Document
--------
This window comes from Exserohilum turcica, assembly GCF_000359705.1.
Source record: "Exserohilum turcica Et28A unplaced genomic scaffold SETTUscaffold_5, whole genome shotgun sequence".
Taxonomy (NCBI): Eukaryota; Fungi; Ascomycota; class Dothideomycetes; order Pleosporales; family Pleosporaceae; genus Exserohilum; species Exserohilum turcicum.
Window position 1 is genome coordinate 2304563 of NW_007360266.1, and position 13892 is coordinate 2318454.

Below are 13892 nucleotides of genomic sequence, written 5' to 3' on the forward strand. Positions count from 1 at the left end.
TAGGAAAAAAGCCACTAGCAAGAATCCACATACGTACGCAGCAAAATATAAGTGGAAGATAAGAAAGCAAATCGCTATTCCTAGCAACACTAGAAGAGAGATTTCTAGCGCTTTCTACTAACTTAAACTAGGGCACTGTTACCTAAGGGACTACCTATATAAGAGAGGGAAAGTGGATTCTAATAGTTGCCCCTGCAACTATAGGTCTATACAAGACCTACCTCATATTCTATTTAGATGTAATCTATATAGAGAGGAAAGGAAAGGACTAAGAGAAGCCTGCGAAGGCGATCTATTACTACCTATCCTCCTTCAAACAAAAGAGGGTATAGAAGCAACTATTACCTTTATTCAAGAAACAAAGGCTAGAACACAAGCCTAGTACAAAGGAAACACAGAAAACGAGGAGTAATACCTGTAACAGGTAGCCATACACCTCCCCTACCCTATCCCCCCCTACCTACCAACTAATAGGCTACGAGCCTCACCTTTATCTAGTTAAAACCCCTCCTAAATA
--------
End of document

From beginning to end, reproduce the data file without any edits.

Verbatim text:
This window comes from Exserohilum turcica, assembly GCF_000359705.1.
Source record: "Exserohilum turcica Et28A unplaced genomic scaffold SETTUscaffold_5, whole genome shotgun sequence".
Taxonomy (NCBI): Eukaryota; Fungi; Ascomycota; class Dothideomycetes; order Pleosporales; family Pleosporaceae; genus Exserohilum; species Exserohilum turcicum.
Window position 1 is genome coordinate 2304563 of NW_007360266.1, and position 13892 is coordinate 2318454.

Below are 13892 nucleotides of genomic sequence, written 5' to 3' on the forward strand. Positions count from 1 at the left end.
TAGGAAAAAAGCCACTAGCAAGAATCCACATACGTACGCAGCAAAATATAAGTGGAAGATAAGAAAGCAAATCGCTATTCCTAGCAACACTAGAAGAGAGATTTCTAGCGCTTTCTACTAACTTAAACTAGGGCACTGTTACCTAAGGGACTACCTATATAAGAGAGGGAAAGTGGATTCTAATAGTTGCCCCTGCAACTATAGGTCTATACAAGACCTACCTCATATTCTATTTAGATGTAATCTATATAGAGAGGAAAGGAAAGGACTAAGAGAAGCCTGCGAAGGCGATCTATTACTACCTATCCTCCTTCAAACAAAAGAGGGTATAGAAGCAACTATTACCTTTATTCAAGAAACAAAGGCTAGAACACAAGCCTAGTACAAAGGAAACACAGAAAACGAGGAGTAATACCTGTAACAGGTAGCCATACACCTCCCCTACCCTATCCCCCCCTACCTACCAACTAATAGGCTACGAGCCTCACCTTTATCTAGTTAAAACCCCTCCTAAATA